We savor September on Nantucket for the warm and sunny days, for the cool, crisp evenings, and for the ability to finally get a table at Black-Eyed Susan’s.
This popular eatery in the heart of Nantucket Town has been a favorite among locals and visitors for about a quarter-century. Co-owners Susan Handy and Jeff Worster have kept their small restaurant with big personality a vibrant place to dine. Executive Chef Worster’s wellspring of creativity is executed by Chef de Cuisine Todd Edwards in the restaurant’s open kitchen, where guests who score a seat at the counter can watch the show. Culinary creations at Black-Eyed Susan’s combine the exotic and unusual with familiar ingredients in inspired preparations that sometimes stir old memories and sometimes make new ones.
In all the years we’ve dined at Black-Eyed Susan’s, we can count on one hand the dishes we’ve seen repeated. Three of them are the signature plates that Worster and Handy could not remove from their menu without a patrons’ revolt: Whole Leaf Caesar Salad with asiago cheese, Capellini with tomato, basil, and garlic, and Linguini with Wellfleet Quahogs. All three are available in both half and full portions, so they can start your meal or be your meal. Black-Eyed Susan’s is BYOB, so bring something chilled and sparkling with you, and the waitstaff will be happy to pop the cork and pour.
We started our meal last week the way we always do: with an order of Sourdough Bread and whipped butter. Warm and crusty with soft and tangy crumb, it’s the perfect backdrop for the international flavors to come.
If you want a light, fresh, and healthy starter, order the Mixed Local Greens. The tender leaves are tossed with crumbles of ricotta salata and chopped roasted almonds in a red-wine plum vinaigrette, and fresh plums add a juicy sweetness to the salad.
Just as fresh tasting and summery but with three kinds of crunch is the Crisp Carrot and Napa Cabbage Salad. Chopped cabbage, shredded carrot, and puffed rice are combined with distinct flavors of garlic, Thai herbs, and a kaffir lime-coconut dressing. Cool and beachy with a kaleidoscope of sweet-sour flavors, this salad has a tasty undercurrent of heat.
Very different and a vegetarian delight is the Garlic Chili Broccoli Rabe. There’s a pleasantly bitter taste to the greens that is smoothed out by a satiny pistachio cream. A squirt of lemon brightens the dish, and pomegranate seeds coated in sesame and cumin add fun pops of juicy, crunchy flavor.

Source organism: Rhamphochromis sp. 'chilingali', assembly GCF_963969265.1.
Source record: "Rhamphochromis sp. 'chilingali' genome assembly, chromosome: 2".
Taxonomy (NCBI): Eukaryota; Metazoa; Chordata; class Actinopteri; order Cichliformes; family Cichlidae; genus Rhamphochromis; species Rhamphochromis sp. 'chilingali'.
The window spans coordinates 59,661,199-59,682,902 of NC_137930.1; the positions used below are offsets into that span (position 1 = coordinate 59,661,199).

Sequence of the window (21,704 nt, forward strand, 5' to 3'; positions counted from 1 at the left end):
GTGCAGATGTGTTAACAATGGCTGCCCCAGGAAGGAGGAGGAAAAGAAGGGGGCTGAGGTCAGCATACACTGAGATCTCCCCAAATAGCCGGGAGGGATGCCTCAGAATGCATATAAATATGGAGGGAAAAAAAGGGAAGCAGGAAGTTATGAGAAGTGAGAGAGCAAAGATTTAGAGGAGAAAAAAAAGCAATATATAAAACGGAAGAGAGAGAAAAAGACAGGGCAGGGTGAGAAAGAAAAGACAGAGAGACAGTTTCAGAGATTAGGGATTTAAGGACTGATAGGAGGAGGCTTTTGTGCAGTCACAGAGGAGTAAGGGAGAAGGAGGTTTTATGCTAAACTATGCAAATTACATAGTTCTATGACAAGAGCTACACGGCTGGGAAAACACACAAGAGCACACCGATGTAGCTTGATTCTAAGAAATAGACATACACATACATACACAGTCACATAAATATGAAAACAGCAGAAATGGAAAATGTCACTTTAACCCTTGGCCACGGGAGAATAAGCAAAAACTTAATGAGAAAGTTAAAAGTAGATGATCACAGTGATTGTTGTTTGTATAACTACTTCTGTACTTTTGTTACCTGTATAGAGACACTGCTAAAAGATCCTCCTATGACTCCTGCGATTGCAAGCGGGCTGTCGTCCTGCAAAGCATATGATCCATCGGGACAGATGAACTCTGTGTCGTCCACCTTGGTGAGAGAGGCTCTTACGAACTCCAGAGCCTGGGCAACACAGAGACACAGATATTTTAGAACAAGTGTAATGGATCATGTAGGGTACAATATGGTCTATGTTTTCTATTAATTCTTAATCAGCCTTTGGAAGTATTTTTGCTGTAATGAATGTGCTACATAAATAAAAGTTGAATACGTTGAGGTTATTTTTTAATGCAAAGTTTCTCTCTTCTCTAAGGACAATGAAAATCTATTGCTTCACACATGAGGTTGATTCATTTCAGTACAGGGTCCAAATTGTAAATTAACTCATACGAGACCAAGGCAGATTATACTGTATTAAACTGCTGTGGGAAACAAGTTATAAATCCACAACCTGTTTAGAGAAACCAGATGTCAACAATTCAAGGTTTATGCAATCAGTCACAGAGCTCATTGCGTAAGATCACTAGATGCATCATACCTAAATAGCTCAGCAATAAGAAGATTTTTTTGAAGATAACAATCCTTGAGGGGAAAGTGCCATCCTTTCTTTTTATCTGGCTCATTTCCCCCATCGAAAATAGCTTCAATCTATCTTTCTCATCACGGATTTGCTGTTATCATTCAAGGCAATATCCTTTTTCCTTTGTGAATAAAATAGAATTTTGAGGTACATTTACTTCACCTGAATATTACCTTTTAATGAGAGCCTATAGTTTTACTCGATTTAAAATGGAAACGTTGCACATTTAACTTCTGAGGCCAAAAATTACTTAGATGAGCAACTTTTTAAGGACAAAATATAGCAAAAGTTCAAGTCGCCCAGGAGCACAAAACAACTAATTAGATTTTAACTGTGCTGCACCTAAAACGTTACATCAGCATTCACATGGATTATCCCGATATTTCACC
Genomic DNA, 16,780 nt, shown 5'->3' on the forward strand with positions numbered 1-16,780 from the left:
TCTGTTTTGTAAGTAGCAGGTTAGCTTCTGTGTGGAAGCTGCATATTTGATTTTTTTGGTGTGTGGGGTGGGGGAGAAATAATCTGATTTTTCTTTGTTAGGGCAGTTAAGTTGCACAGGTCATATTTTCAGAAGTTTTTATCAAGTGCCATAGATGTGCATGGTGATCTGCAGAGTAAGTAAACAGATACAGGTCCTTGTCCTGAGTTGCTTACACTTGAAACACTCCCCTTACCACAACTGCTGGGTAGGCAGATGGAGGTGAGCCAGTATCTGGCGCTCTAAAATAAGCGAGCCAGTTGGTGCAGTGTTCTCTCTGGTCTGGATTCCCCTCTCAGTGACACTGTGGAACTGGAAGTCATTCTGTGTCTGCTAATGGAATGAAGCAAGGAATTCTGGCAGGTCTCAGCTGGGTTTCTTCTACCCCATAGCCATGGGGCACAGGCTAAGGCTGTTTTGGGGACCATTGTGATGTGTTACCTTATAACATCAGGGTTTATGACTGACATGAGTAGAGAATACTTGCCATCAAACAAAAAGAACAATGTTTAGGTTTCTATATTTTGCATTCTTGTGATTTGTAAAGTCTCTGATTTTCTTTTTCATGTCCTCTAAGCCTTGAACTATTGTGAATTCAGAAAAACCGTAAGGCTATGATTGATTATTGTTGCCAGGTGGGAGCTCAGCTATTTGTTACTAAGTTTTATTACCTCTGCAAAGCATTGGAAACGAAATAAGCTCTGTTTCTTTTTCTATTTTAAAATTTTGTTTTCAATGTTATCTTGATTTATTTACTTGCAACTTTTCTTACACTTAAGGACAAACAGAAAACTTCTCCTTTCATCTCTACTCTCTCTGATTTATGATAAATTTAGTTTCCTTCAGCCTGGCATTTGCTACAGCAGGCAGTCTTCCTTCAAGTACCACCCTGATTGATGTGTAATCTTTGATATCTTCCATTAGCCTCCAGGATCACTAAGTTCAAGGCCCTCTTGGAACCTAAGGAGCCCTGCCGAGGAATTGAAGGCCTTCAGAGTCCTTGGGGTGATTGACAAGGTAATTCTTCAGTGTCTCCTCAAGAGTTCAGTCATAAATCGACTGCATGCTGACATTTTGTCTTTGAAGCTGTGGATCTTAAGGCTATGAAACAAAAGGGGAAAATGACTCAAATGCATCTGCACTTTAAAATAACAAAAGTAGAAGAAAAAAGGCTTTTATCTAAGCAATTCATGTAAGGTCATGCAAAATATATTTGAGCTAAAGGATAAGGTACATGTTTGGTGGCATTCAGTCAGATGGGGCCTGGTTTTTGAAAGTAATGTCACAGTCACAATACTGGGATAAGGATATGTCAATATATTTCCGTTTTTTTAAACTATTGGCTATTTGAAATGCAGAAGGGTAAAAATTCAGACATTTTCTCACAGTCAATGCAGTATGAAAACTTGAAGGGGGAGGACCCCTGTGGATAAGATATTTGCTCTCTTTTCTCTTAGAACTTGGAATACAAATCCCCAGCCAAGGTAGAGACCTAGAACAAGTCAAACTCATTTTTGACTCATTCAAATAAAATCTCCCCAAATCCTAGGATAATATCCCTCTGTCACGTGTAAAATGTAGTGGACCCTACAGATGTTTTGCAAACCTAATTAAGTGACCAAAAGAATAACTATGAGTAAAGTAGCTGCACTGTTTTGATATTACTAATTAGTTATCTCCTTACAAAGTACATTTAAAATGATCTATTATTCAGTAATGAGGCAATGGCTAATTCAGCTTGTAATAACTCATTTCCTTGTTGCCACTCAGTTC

Our favorite starter this trip to Black-Eyed Susan’s is the appetizer they call Smoked Local Cod Pate. The lush, creamy pate is well-seasoned and mounded on a golden brown and crunchy rectangle shaped from creole seasoned hash browns—a delicious contrast in texture and taste. Pickled red onion on top gives the dish a puckery lift and jalapeño remoulade underneath adds just a spark of heat.
Entrees at Black-Eyed Susan’s are playful and experimental and very good.
We started with the Berbere Marinated Chicken, a canvas on which a mix of African spices paints a delectable masterwork. Crisp skin covers the succulent meat that is stacked and nestled in the creamy subtly of parsley potato puree. Spiced cashew crumble adds hints of sweet and a soft crunch, while a Moroccan olive vinaigrette is the punchy sauce.
Simple and satisfying best describe the Szechuan Lamb Noodles. Prepared with ground lamb and plenty of garlic, chili, and scallion, the dish is fragrant and intense. This stir-fry does not have the fiery spice this style of cuisine is known for, but it has heat on the finish that builds with every bite. We were happy for the tender noodles to cut the heat without stealing the spotlight.
Grilled Wester Ross Salmon entree is named for the salmon farm in Scotland where they hand-feed the fish and use only the best organic aquaculture practices. Firm and delicious, the filet is perfectly cooked: crisped top and bottom and rare in the center. A smoked green chili sauce adds deep flavor with just the right amount of spice, and we love the squiggle of sweet corn crema served overtop. Even the cumin-scented fried yucca cubes deserve high praise in this dish of Southwestern flair.
Very different from the salmon but every bit as good is the Panko Fried Hamachi. Moist and flavorful, the thick fish is enveloped in a deliciously crunchy cloak and set in a pool of Japanese black curry. Snow peas, chopped and sauteed with butternut squash, add whispers of sweetness to the curry. Chilled wedges of diakon radish add a mild, peppery bite.
We love the rich, deep, dark, dense chocolate Pot de Creme that, served with their freshly baked coconut macaroon and macadamia and white chocolate chip cookie, is a staple dessert at Black-Eyed Susan’s. But even better is their Gelato with Grilled Cinnamon Sugar Tortilla. The gelato flavors are at the whim of the chef and often unexpected—one week in April, they featured a gelato of sweet pea, ginger, and toasted sesame. This week it was banana-coffee-pecan-caramel, with a taste reminiscent of tiramisu. No matter what the featured flavor, the house-made gelato is superb folded into pieces torn from the charred and sweetened flour tortilla.
Savor September (and October) at Black-Eyed Susans!
open through mid- to late-October at 10 India Street
stop by or call 508-325-0308 for reservations
Breakfast served from 7 am to 1 pm
Dinner served Mon.-Sat. from 6 to 10 pm
entree prices range from $26 to $29
BYOB, corkage fee • Cash or checks only, no credit cards